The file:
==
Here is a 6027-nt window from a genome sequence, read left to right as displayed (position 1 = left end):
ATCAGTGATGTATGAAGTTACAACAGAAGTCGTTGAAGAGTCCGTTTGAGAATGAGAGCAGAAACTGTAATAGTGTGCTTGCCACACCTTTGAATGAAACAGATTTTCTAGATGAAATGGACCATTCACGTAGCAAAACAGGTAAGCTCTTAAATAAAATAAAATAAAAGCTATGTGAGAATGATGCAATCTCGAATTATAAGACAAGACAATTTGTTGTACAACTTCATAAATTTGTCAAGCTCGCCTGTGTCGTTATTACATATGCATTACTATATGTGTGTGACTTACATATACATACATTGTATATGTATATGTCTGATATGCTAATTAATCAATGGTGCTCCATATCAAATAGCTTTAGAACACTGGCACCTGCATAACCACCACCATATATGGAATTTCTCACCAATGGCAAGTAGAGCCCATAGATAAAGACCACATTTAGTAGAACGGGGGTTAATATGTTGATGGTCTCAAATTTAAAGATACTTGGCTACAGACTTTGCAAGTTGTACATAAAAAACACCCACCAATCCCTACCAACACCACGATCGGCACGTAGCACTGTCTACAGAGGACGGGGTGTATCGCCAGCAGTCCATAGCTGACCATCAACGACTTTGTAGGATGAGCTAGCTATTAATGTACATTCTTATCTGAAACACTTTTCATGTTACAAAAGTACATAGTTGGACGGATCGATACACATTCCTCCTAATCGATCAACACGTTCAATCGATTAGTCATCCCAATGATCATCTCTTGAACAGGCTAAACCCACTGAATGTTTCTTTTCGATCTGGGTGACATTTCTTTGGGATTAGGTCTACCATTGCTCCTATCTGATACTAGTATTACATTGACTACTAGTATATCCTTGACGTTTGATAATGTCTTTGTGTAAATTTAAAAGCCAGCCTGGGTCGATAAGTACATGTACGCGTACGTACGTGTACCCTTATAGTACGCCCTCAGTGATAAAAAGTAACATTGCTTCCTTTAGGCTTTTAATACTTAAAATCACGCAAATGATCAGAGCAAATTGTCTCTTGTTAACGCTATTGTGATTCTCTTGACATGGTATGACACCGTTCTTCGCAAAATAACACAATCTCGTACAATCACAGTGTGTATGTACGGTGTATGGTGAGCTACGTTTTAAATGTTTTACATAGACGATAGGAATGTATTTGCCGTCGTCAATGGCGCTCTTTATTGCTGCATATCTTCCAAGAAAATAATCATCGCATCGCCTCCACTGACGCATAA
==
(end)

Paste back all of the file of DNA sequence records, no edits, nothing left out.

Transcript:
Here is a 6027-nt window from a genome sequence, read left to right as displayed (position 1 = left end):
ATCAGTGATGTATGAAGTTACAACAGAAGTCGTTGAAGAGTCCGTTTGAGAATGAGAGCAGAAACTGTAATAGTGTGCTTGCCACACCTTTGAATGAAACAGATTTTCTAGATGAAATGGACCATTCACGTAGCAAAACAGGTAAGCTCTTAAATAAAATAAAATAAAAGCTATGTGAGAATGATGCAATCTCGAATTATAAGACAAGACAATTTGTTGTACAACTTCATAAATTTGTCAAGCTCGCCTGTGTCGTTATTACATATGCATTACTATATGTGTGTGACTTACATATACATACATTGTATATGTATATGTCTGATATGCTAATTAATCAATGGTGCTCCATATCAAATAGCTTTAGAACACTGGCACCTGCATAACCACCACCATATATGGAATTTCTCACCAATGGCAAGTAGAGCCCATAGATAAAGACCACATTTAGTAGAACGGGGGTTAATATGTTGATGGTCTCAAATTTAAAGATACTTGGCTACAGACTTTGCAAGTTGTACATAAAAAACACCCACCAATCCCTACCAACACCACGATCGGCACGTAGCACTGTCTACAGAGGACGGGGTGTATCGCCAGCAGTCCATAGCTGACCATCAACGACTTTGTAGGATGAGCTAGCTATTAATGTACATTCTTATCTGAAACACTTTTCATGTTACAAAAGTACATAGTTGGACGGATCGATACACATTCCTCCTAATCGATCAACACGTTCAATCGATTAGTCATCCCAATGATCATCTCTTGAACAGGCTAAACCCACTGAATGTTTCTTTTCGATCTGGGTGACATTTCTTTGGGATTAGGTCTACCATTGCTCCTATCTGATACTAGTATTACATTGACTACTAGTATATCCTTGACGTTTGATAATGTCTTTGTGTAAATTTAAAAGCCAGCCTGGGTCGATAAGTACATGTACGCGTACGTACGTGTACCCTTATAGTACGCCCTCAGTGATAAAAAGTAACATTGCTTCCTTTAGGCTTTTAATACTTAAAATCACGCAAATGATCAGAGCAAATTGTCTCTTGTTAACGCTATTGTGATTCTCTTGACATGGTATGACACCGTTCTTCGCAAAATAACACAATCTCGTACAATCACAGTGTGTATGTACGGTGTATGGTGAGCTACGTTTTAAATGTTTTACATAGACGATAGGAATGTATTTGCCGTCGTCAATGGCGCTCTTTATTGCTGCATATCTTCCAAGAAAATAATCATCGCATCGCCTCCACTGACGCATAA